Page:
Governor's race wrap up
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Governor's race wrap up

Date: November 4, 2008
By: Sarah D. Wire and staff reports
State Capitol Bureau

JEFFERSON CITY - Democrat Jay Nixon was declared Missouri's next governor even as votes were still being cast in St. Louis County.

Cong. Kenny Hulshof was so far behind in the polls, including exit polling, that the Associated Press declared Nixon the winner moments after the polls officially closed

A third of Missouri precincts had reported when Nixon accepted Hulshof's concession with 55.4 percent of the vote. Hulshof had 42.5 percent of the vote.

Hulshof conceded the race from his watch party at the Holiday Inn Executive Center in Columbia after spending the night ensconced in a hotel room with his advisers.

"I love Missouri too much for our state to remain divided," Hulshof said. "There are tough choices ahead for all Republicans. It's better to lose an election than to lose our integrity."

The crowd cheered for Hulshof as he conceded the race, his wife Renee crying by his side. Following his announcement, Hulshof was swept from the room by aides.

Nixon stepped onto the stage as Lenny Kravitz's song "Are you gonna go my way" played in the Pageant Theater in St. Louis and chants of "Jay! Jay! Jay!" rose from the audience.

"Today millions of  Missourians went to the  polls and they spoke loudly and clearly," Nixon said to the crowd. "Missourians voted for change and with me as governor, change is what they'll get."

The 16-year state attorney general asked for the support of those who did not vote for him.

"To bring about real change, we'll need every voice and every idea," Nixon said. "We will turn this state around. We will get Missouri moving in a new direction, forward to a better future."

Nixon will have to deal with a legislature that will remain firmly under Republican control.

Nixon said he still calls Hulshof, his former employee in the attorney general's office, a friend.

When Nixon made his victory speech, he led Hulshof's home county, Boone County, with 60 percent of the vote in 28 of 101 precincts counted. At that time he had 55 percent of the state vote.

Democratic Party spokesman Zac Wright said Tuesday was a great night for Missouri.

"I think we have a chance at a real change we need and that's embodied in Jay Nixon," Wright said.

State Democrats came out to support Nixon as ballot numbers were counted.

"We've seen an incredible story, we are the show me state and we showed them tonight," U.S. 3rd district Rep. Russ Carnahan said.

Sen. Joan Bray, D-St. Louis, said at Nixon's watch party that people want change and Nixon has connected with voters on making health care and higher education more affordable.

Former Gov. Roger Wilson also came out to see the governor elect's speech and said Nixon demonstrated his readiness for the job through 16 years as attorney general.

"People understood he was good and ready to go," Wilson said. 

Wilson said Hulshof was a good person but running a state office isn't the same as being a congressman in D.C. and that the public doesn't have a favorable opinion of Washington now.

"Kenny started out really in February with only name recognition in north east Missouri and if Kenny had had an opportunity to get known throughout the state I think he would have been much much stronger," U.S. Senator Kit Bond said at Hulshof's watch party.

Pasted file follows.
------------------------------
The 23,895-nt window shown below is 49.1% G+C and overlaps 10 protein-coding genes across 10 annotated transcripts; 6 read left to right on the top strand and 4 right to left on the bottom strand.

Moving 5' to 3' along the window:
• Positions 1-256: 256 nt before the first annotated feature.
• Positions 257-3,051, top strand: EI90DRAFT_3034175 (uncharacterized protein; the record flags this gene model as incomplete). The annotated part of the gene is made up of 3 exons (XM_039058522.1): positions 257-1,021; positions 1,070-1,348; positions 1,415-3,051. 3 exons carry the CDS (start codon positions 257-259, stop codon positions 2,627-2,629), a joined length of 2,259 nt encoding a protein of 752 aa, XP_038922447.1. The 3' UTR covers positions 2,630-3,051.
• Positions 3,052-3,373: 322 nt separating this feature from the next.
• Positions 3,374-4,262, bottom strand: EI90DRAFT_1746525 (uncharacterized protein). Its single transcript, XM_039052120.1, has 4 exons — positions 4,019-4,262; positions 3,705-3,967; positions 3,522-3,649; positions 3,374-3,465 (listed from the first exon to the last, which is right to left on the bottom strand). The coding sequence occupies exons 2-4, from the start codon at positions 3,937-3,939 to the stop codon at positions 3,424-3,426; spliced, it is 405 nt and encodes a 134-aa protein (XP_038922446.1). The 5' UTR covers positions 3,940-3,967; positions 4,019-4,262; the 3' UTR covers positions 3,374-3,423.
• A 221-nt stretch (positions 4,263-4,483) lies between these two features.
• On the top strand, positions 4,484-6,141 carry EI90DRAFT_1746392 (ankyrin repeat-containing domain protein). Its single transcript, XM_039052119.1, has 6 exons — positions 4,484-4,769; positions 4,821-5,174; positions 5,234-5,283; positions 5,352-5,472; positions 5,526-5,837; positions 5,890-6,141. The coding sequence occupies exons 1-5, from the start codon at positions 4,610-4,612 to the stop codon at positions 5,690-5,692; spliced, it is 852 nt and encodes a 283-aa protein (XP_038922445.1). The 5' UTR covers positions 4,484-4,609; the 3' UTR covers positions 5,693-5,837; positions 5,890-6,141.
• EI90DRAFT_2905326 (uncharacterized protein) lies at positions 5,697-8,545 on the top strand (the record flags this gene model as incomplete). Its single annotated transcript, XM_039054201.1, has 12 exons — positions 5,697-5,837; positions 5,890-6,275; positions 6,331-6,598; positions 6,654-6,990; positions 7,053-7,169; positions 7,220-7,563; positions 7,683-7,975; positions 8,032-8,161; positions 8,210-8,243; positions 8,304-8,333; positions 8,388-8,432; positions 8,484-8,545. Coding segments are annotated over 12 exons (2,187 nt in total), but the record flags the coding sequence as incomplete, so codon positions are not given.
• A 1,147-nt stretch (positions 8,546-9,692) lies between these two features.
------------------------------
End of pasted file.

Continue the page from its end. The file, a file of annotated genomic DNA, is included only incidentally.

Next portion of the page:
Bond wouldn't say if he would support Hulshof in a possible run to fill Bond's Senate seat but said he hopes to Hulshof continues to serve.

"Kenny is the kind of person who can contribute to the state in the future," Bond said.

Throughout the race Nixon dominated the Hulshof campaign through fundraising by bringing in almost double the  Republican amount, $16 million to almost $8.3 million. Both candidates had huge fundraising in October with Nixon bringing in $2.5 million and Hulshof bringing in $1.2 million.

In the final days of the campaign Nixon used his considerable financial advantage to fund the race of  the 'down ticket' candidates including $25,000 to the campaigns of Sam Page and Chris Koster and $75,000 to state treasurer candidate Clint Zweifel. Page and Zweifel lost thier races.

Long lines in polling places around the state lead to some St. Louis County voters waiting in lines between 4 and 7 hours long.

Denise Lieberman, spokeswoman for the Election Protection Coalition, an equal opportunity voting group, said malfunctioning machines and not enough privacy booths led to the problems.

"We just had a tremendous day when it comes to lines," Lieberman said. "Thats a long time to wait, it's so long that it becomes disenfranchising."

The Secretary of State's office said the polling places in St. Louis County remained open as late as 9 p.m.

Secretary of State Robin Carnahan released a statement Oct. 31 that said election officials in 10 of Missouri's largest counties have reported a 40 percent increase in absentee ballot requests from 2004. Absentee ballots are not tracked statewide before the election. Carnahan stated St. Louis County saw an estimated 50 percent increase in absentee ballot requests.

According to the Secretary of State's Office, over 4.2 million Missourians were registered to vote. On Oct. 27 Carnahan predicted a 76 percent voter turnout for the election. If the prediction is met than more than 3.2 million Missourians will have cast a vote.